Priests from the Servants of Charity Congregation manage the operations of St. Louis Center.
St. Louis Center is a caring, residential, family living and learning environment providing for the physical, emotional, and spiritual needs of children and adults with intellectual and developmental disabilities (I/DD).
In 1958, Cardinal John Francis Dearden of the Archdiocese of Detroit entrusted to the Servants of Charity Congregation from Italy the administration and oversight of a new school in Chelsea, Michigan for 60 boys with I/DD. St. Louis School was dedicated in 1961 and began its educational program with four priests, four Holy Family sisters, and five special education teachers.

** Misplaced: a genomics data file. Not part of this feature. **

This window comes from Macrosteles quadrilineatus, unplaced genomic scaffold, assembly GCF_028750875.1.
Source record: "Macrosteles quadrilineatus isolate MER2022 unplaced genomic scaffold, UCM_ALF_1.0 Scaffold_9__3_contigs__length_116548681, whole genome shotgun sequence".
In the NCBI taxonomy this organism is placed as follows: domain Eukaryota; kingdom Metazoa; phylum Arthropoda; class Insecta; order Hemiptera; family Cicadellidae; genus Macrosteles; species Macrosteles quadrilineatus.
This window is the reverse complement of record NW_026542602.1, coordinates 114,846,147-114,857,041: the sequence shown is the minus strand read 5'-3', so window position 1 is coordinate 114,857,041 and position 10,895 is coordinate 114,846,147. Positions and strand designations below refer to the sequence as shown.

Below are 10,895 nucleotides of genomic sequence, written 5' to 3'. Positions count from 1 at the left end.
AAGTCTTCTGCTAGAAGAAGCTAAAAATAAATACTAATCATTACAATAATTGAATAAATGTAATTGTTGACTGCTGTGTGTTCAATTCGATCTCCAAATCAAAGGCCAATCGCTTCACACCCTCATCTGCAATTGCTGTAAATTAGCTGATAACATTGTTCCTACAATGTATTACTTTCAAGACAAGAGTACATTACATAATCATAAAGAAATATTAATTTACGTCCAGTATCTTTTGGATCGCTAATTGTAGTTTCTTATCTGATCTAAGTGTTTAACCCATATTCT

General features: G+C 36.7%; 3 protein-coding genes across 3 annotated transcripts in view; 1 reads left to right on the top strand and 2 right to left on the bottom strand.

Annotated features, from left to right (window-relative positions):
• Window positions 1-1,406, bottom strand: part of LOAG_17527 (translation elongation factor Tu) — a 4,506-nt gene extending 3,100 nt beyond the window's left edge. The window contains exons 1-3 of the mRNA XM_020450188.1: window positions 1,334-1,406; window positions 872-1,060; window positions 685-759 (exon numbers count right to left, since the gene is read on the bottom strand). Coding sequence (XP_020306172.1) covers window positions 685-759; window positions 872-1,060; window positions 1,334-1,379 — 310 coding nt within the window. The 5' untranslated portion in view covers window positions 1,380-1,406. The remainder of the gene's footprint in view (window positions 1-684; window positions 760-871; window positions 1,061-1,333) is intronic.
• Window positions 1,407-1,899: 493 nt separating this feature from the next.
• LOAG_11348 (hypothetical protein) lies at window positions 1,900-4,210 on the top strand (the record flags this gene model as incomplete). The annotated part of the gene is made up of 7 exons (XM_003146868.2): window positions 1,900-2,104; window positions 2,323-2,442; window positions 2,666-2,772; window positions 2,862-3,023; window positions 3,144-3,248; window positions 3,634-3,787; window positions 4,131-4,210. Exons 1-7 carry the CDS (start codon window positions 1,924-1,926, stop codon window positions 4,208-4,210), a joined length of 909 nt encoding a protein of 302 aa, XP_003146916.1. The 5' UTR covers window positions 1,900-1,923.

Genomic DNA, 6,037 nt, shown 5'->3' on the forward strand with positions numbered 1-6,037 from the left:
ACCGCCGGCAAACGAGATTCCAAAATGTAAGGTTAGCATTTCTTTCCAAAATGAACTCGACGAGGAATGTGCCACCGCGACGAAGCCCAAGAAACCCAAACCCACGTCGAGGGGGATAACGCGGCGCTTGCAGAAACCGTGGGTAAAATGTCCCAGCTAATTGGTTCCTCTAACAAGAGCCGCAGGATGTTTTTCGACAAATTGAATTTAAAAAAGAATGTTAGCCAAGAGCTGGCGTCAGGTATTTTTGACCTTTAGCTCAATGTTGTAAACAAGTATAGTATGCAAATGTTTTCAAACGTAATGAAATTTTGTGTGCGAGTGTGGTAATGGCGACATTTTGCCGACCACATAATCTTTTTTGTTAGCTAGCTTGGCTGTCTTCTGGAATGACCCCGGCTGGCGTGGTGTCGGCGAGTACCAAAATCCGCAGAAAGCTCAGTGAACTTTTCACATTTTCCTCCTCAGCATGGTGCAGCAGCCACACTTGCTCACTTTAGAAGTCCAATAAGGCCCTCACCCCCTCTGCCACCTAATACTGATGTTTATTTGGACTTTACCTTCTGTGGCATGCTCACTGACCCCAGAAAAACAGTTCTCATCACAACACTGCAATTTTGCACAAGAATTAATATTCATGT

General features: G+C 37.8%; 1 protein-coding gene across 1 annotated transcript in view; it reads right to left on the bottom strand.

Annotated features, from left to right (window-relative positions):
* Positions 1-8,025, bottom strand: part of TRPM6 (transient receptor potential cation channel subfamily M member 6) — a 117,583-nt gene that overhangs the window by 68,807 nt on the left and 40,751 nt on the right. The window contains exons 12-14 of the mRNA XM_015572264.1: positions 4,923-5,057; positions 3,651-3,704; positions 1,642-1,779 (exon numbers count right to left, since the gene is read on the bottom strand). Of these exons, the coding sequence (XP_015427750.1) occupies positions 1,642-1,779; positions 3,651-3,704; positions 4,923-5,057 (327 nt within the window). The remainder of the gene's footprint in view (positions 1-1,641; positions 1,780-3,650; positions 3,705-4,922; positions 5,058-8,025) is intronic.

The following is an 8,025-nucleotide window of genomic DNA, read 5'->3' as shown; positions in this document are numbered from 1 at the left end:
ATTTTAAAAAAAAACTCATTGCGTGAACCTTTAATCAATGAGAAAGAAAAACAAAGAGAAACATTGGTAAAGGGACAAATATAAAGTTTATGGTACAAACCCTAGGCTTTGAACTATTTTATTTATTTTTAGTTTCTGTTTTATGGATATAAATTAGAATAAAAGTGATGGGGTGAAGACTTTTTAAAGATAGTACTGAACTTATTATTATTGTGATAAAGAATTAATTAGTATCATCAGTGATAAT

Michigan’s Mandatory Special Education Act of 1971 became law in 1973 and the residents slowly began attending the Chelsea Public Schools. St. Louis School became St. Louis Center and entered a new phase of providing residential care and life skills training for its residents. Knights of Columbus Hall and the chapel were built in 1970. St. Joseph Hall was opened in 1984 to provide young men more opportunities to develop their independent living skills. Major renovations of the main building took place in 1987.
Father Guanella Hall was added in 1988 for young adolescents then repurposed as an adult residence. In 2002, one wing of Fr. Guanella Hall was converted into a women’s program called “Our Lady of Providence.”
St. Louis Center has evolved over the past 55 years (and counting) to meet the ever-changing needs of the individuals it serves. The Legacy Project is ensuring that the Center will be here for many years to come. St. Louis Center’s future looks to be as beautiful as its past.